Lessons in Detecting Fraud
There has been a tremendous increase in fraudulent check schemes involving attorneys and their escrow accounts. Our firm has been the target of at least 3 scam attempts this year alone.
The cases involve a person, who appears to be a legitimate client, attempting to use the attorney-client relationship and the attorney escrow account to steal money. My office has represented a number of attorneys who have been the victims of these kinds of scams. In hindsight, there were signs that should have set off alarms to the lawyers warning them of the strong possibility that these clients were not legitimate.
In this article, I will share my experience with a scam attempt that targeted my firm in hopes that more attorneys learn how to detect fraudulent cases.
The Story of Roy Whitman
The scams usually begin with an unsolicited email asking if the attorney handles the type of law that is represented in the email. In our case, Roy Whitman, a very wealthy Texas oilman, contacted me and wanted to know if I could represent him in the sale of oil well equipment in Southern Illinois.
Although we were suspicious that this was a scam, we responded to the email to see what the latest fashion was in material misrepresentation so that I could share the experience with other attorneys.
Roy asked us what our fee schedule was, and said that he was willing to pay on an hourly basis. The prospective oil equipment had a sale price of $2.3 million. The anticipated transaction expense was $10,000. Roy said he would like to have the purchaser pay the fee since they already owed an earnest money deposit of $230,000 as part of the transaction.
Most of these cases involve contingency fee agreements, wherein a check is sent to the attorney, is deposited into the escrow account, and the funds are wire transferred out. We said we would not accept any checks, especially out of state checks or out of country checks; we would only accept direct wire transfers. This was our attempt to see how far we could push this Texas oilman.
Lo and behold, the next week Roy wire transferred $230,000 to our account – an account we set up just for this transfer. Suspecting a scam, I contacted my bank and asked them if they could confirm that the wire transfer was from actual funds. After some investigation, the bank found that the wire funds were transferred as a result of a check that was deposited into an account in Nebraska and that the check was in fact fraudulent.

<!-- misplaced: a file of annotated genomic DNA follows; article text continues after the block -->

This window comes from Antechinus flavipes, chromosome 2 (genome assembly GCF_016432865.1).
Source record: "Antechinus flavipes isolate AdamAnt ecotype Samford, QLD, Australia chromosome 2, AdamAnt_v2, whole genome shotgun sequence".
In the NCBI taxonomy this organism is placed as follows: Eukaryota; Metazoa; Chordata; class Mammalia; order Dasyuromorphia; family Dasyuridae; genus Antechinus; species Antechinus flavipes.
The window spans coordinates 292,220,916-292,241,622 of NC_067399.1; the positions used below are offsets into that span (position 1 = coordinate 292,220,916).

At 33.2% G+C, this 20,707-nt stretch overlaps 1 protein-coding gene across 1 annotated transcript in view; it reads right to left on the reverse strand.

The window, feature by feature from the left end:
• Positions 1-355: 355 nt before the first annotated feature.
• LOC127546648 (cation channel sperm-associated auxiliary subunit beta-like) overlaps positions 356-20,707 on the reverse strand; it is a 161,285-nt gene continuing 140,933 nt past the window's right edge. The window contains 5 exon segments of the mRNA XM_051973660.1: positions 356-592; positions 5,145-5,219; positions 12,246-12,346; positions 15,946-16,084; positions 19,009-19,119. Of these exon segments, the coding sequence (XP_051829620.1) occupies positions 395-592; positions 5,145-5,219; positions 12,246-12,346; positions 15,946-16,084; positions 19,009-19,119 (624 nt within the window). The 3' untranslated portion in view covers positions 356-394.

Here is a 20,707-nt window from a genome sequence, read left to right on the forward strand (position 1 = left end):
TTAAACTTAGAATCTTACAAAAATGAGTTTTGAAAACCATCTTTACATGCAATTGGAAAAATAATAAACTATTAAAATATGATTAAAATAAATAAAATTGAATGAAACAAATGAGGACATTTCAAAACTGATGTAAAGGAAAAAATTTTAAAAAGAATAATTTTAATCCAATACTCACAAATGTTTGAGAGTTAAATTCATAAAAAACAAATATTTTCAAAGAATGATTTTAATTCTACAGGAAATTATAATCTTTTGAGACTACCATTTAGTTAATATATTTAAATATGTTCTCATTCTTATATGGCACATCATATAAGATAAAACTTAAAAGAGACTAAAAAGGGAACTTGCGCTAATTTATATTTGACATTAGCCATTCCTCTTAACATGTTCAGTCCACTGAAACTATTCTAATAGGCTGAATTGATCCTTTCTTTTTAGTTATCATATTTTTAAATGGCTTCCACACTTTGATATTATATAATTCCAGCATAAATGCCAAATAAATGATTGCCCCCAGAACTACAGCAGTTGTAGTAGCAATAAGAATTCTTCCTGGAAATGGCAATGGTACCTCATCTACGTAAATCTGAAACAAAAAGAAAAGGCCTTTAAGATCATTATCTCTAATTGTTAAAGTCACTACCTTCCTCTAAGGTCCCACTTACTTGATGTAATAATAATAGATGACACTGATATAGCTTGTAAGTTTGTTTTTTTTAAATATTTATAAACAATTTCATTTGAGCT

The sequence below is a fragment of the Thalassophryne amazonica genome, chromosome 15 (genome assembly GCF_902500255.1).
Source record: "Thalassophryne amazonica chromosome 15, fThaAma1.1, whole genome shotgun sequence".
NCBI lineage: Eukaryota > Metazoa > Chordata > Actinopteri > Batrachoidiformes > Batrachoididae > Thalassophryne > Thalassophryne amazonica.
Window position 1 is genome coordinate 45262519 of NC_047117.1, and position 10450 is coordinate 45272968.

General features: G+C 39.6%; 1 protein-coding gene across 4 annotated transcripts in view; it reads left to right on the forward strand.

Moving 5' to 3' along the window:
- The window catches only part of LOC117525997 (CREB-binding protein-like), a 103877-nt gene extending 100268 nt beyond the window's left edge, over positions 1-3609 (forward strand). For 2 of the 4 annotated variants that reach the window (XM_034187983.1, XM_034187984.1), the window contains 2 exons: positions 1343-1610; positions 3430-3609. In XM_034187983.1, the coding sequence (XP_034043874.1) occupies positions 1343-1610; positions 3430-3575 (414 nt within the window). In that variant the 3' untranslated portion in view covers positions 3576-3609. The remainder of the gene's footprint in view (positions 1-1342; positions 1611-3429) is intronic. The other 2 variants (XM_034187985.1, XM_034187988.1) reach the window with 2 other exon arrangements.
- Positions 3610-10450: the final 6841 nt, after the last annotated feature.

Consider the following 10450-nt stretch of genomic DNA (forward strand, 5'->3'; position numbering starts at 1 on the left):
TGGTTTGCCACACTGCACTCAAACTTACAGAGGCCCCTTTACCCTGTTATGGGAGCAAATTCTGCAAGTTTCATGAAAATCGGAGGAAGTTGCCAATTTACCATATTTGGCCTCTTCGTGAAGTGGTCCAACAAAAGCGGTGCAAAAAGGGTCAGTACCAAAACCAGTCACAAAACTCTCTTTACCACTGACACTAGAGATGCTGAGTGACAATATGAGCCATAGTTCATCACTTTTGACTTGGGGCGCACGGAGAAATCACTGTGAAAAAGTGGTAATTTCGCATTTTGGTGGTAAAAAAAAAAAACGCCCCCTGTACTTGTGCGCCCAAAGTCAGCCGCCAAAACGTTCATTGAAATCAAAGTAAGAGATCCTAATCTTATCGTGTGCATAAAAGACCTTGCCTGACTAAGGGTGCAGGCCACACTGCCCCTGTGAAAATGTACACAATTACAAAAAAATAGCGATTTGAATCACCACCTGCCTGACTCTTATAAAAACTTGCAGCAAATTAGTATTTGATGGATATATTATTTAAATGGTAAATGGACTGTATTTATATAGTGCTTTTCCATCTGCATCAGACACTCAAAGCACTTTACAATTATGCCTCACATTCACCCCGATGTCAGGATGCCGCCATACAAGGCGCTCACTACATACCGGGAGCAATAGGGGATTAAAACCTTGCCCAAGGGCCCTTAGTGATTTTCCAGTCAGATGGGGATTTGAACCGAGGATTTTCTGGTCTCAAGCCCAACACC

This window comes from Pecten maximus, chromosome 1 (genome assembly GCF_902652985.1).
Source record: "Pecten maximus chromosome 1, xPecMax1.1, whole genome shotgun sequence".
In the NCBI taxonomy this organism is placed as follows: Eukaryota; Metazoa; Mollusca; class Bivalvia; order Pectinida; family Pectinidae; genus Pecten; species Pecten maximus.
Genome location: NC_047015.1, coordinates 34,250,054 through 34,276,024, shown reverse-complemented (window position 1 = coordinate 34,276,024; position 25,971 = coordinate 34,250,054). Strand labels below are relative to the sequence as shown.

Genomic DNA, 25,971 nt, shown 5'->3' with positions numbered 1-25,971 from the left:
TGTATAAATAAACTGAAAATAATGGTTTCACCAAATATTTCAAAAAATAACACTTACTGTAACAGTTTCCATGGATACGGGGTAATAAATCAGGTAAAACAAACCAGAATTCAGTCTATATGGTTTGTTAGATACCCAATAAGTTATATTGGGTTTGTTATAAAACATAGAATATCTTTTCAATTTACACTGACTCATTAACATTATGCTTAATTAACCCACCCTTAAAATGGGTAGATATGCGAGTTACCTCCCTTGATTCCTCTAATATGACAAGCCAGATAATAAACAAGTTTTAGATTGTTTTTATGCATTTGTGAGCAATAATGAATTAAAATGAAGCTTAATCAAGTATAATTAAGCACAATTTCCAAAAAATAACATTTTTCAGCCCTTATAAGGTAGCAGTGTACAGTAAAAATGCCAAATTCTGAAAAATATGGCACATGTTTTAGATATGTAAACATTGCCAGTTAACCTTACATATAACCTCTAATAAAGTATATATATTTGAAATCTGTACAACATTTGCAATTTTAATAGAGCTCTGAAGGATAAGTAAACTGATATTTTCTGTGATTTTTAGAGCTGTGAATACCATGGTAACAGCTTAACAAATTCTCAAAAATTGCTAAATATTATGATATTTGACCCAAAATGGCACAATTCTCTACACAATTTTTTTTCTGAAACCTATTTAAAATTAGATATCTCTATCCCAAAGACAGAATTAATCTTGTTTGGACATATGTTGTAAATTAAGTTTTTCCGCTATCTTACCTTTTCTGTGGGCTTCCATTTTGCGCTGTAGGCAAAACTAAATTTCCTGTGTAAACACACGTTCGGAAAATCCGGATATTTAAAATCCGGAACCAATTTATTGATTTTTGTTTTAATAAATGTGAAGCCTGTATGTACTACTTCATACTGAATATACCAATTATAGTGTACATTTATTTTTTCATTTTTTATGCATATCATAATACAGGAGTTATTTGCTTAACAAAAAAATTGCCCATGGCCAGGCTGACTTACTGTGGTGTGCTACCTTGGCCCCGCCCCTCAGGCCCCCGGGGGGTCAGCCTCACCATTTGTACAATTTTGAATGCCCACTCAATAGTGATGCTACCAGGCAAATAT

I contacted Roy to tell him that the bank had rejected the wire transfer because the funds could not be confirmed, but Roy was not deterred. He next offered to send a cashier’s check from the seller so that we could have that check deposited into our escrow account, keep our fee, and wire the remainder to him. This is more like the classic fraud that we had seen victimizing other attorneys as part of our practice.
3 days later by FedEx, we received a certified cashier’s check drawn out of a bank in Canada. This check appeared to be legitimate – it was drawn on check paper, it had the appropriate watermark, and it was considered clear funds at the time it was deposited into the escrow account. But because this check was from our friend Roy, we suspected that it would also be found to be illegitimate.
After numerous panicky calls from Roy asking, requesting, and then demanding that we wire transfer the balance of the cashier’s check to his account, within three business days, the check was deemed to be NSF (indicating non-sufficient funds) and was returned to the bank in Canada.
I contacted Roy and told him that, to my shocking surprise, the check had bounced. That was the last I heard of Roy.
The lesson from this story is threefold.
1. Unsolicited emails, like unicorns, are usually not real and are the precursor to a scam 9 out of 10 times.
2. Any time that you receive a wire transfer from a new client, a new source, or unverifiable source, you should wait at least 5 business days to confirm the source of the funds.
3. If you believe that you are receiving monies that may be illegitimate or uncollectable, you should set up a separate independent account at your bank (even a temporary one) so as to not commingle any of these monies with the firm escrow account.
The risk of financial disaster is extremely high if your firm is a victim of one of these scams.
First, any loss of an escrow account is a violation of your ethical duties to your other clients who have funds in that account. The loss of monies from an escrow account is not only a violation of an attorney’s fiduciary duty, but it can and will result in an ARDC investigation for the loss of client funds. Second, these kinds of transactions are not covered under any professional negligence policy. Since it is a financial transaction and not legal transaction, it is exuded.
The old adage “if it is too good to be true, it probably is” absolutely applies here.